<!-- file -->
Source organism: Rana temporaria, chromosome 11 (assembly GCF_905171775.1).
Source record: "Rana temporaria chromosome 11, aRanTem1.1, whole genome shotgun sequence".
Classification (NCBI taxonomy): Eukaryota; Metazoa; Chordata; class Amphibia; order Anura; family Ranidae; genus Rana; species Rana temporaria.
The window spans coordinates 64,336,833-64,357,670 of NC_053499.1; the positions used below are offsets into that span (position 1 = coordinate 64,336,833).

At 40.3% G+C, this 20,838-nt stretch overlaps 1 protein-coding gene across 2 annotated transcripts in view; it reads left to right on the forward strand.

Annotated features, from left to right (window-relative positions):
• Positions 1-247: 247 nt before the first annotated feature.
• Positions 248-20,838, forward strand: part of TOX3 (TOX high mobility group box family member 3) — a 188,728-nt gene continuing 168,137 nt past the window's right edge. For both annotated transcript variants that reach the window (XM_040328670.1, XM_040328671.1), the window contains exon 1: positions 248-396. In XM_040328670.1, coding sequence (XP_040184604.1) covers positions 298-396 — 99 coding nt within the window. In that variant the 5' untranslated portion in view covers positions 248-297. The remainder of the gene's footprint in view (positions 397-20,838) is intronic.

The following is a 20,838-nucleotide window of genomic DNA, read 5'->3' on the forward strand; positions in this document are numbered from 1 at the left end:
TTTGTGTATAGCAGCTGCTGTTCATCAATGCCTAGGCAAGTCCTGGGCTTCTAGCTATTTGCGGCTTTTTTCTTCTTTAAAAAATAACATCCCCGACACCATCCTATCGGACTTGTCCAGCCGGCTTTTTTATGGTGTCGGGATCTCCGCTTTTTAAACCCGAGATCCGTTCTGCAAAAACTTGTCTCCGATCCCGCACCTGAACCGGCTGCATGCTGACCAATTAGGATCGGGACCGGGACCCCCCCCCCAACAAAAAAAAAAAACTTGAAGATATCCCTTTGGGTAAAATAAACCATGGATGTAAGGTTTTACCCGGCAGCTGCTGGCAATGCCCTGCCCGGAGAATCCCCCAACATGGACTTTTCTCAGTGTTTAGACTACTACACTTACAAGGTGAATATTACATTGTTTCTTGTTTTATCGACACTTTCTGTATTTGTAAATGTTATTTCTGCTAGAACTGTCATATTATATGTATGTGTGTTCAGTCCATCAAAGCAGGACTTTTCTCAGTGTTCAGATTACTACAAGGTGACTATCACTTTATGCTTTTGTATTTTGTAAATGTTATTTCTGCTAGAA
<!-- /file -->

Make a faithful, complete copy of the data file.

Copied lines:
Source organism: Rana temporaria, chromosome 11 (assembly GCF_905171775.1).
Source record: "Rana temporaria chromosome 11, aRanTem1.1, whole genome shotgun sequence".
Classification (NCBI taxonomy): Eukaryota; Metazoa; Chordata; class Amphibia; order Anura; family Ranidae; genus Rana; species Rana temporaria.
The window spans coordinates 64,336,833-64,357,670 of NC_053499.1; the positions used below are offsets into that span (position 1 = coordinate 64,336,833).

At 40.3% G+C, this 20,838-nt stretch overlaps 1 protein-coding gene across 2 annotated transcripts in view; it reads left to right on the forward strand.

Annotated features, from left to right (window-relative positions):
• Positions 1-247: 247 nt before the first annotated feature.
• Positions 248-20,838, forward strand: part of TOX3 (TOX high mobility group box family member 3) — a 188,728-nt gene continuing 168,137 nt past the window's right edge. For both annotated transcript variants that reach the window (XM_040328670.1, XM_040328671.1), the window contains exon 1: positions 248-396. In XM_040328670.1, coding sequence (XP_040184604.1) covers positions 298-396 — 99 coding nt within the window. In that variant the 5' untranslated portion in view covers positions 248-297. The remainder of the gene's footprint in view (positions 397-20,838) is intronic.

The following is a 20,838-nucleotide window of genomic DNA, read 5'->3' on the forward strand; positions in this document are numbered from 1 at the left end:
TTTGTGTATAGCAGCTGCTGTTCATCAATGCCTAGGCAAGTCCTGGGCTTCTAGCTATTTGCGGCTTTTTTCTTCTTTAAAAAATAACATCCCCGACACCATCCTATCGGACTTGTCCAGCCGGCTTTTTTATGGTGTCGGGATCTCCGCTTTTTAAACCCGAGATCCGTTCTGCAAAAACTTGTCTCCGATCCCGCACCTGAACCGGCTGCATGCTGACCAATTAGGATCGGGACCGGGACCCCCCCCCCAACAAAAAAAAAAAACTTGAAGATATCCCTTTGGGTAAAATAAACCATGGATGTAAGGTTTTACCCGGCAGCTGCTGGCAATGCCCTGCCCGGAGAATCCCCCAACATGGACTTTTCTCAGTGTTTAGACTACTACACTTACAAGGTGAATATTACATTGTTTCTTGTTTTATCGACACTTTCTGTATTTGTAAATGTTATTTCTGCTAGAACTGTCATATTATATGTATGTGTGTTCAGTCCATCAAAGCAGGACTTTTCTCAGTGTTCAGATTACTACAAGGTGACTATCACTTTATGCTTTTGTATTTTGTAAATGTTATTTCTGCTAGAA